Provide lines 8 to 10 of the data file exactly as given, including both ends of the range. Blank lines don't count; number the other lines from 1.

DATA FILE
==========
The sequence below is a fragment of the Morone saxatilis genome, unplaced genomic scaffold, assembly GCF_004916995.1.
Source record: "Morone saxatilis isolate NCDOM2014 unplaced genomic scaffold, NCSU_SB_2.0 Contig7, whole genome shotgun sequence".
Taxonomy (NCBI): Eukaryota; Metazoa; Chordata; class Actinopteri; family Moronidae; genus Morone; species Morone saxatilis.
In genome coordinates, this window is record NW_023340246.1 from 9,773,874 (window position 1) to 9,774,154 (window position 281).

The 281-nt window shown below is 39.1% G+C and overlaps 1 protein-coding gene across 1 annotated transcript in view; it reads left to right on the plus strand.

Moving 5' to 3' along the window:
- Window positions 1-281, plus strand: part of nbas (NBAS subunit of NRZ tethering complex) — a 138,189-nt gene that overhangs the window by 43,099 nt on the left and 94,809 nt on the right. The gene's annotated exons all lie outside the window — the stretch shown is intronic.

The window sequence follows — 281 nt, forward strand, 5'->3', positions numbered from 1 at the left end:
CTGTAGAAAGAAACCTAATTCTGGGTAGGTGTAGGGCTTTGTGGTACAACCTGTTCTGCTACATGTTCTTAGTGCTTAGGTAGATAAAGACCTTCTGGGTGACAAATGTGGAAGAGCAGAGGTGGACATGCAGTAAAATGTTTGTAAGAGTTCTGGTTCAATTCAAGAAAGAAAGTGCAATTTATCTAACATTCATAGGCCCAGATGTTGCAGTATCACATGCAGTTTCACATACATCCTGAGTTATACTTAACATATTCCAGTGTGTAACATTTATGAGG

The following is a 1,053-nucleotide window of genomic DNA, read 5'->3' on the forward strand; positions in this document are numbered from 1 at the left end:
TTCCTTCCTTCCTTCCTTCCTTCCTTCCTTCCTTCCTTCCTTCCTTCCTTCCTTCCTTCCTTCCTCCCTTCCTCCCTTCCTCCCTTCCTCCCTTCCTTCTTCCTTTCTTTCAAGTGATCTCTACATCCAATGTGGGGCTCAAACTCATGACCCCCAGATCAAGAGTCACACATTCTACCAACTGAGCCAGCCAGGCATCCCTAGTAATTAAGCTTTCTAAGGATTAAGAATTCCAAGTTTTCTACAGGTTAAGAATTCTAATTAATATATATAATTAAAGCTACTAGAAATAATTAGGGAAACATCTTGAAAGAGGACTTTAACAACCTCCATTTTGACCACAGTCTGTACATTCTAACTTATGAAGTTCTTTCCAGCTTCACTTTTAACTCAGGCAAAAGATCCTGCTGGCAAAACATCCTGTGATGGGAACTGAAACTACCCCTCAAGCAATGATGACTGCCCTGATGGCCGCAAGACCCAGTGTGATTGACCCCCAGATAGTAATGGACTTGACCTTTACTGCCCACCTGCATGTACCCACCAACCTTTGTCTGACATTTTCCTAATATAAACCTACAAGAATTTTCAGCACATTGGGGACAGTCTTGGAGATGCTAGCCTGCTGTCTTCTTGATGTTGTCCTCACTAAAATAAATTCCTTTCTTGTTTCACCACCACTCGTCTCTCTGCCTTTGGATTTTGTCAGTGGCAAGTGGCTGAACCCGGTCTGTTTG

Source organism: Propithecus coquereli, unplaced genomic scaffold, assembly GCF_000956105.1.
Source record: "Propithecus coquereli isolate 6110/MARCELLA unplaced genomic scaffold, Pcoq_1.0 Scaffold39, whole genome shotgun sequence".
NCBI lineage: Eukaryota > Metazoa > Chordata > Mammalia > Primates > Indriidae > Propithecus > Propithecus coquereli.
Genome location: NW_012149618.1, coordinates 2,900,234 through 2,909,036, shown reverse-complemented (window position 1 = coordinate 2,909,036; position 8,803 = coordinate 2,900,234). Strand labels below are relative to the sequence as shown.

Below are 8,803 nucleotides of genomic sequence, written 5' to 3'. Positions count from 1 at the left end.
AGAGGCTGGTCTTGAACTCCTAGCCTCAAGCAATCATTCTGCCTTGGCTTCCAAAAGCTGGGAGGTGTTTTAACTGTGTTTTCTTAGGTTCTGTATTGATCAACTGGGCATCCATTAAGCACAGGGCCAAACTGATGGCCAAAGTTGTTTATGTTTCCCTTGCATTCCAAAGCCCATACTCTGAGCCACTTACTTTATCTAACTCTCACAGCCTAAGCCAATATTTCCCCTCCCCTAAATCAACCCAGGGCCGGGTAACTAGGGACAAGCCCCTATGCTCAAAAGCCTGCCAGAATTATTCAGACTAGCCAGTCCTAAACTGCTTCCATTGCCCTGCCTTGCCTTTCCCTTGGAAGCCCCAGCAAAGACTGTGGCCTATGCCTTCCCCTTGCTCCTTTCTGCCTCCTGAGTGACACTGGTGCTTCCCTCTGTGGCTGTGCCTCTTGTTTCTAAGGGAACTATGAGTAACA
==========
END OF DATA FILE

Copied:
The window sequence follows — 281 nt, forward strand, 5'->3', positions numbered from 1 at the left end:
CTGTAGAAAGAAACCTAATTCTGGGTAGGTGTAGGGCTTTGTGGTACAACCTGTTCTGCTACATGTTCTTAGTGCTTAGGTAGATAAAGACCTTCTGGGTGACAAATGTGGAAGAGCAGAGGTGGACATGCAGTAAAATGTTTGTAAGAGTTCTGGTTCAATTCAAGAAAGAAAGTGCAATTTATCTAACATTCATAGGCCCAGATGTTGCAGTATCACATGCAGTTTCACATACATCCTGAGTTATACTTAACATATTCCAGTGTGTAACATTTATGAGG

The following is a 1,053-nucleotide window of genomic DNA, read 5'->3' on the forward strand; positions in this document are numbered from 1 at the left end: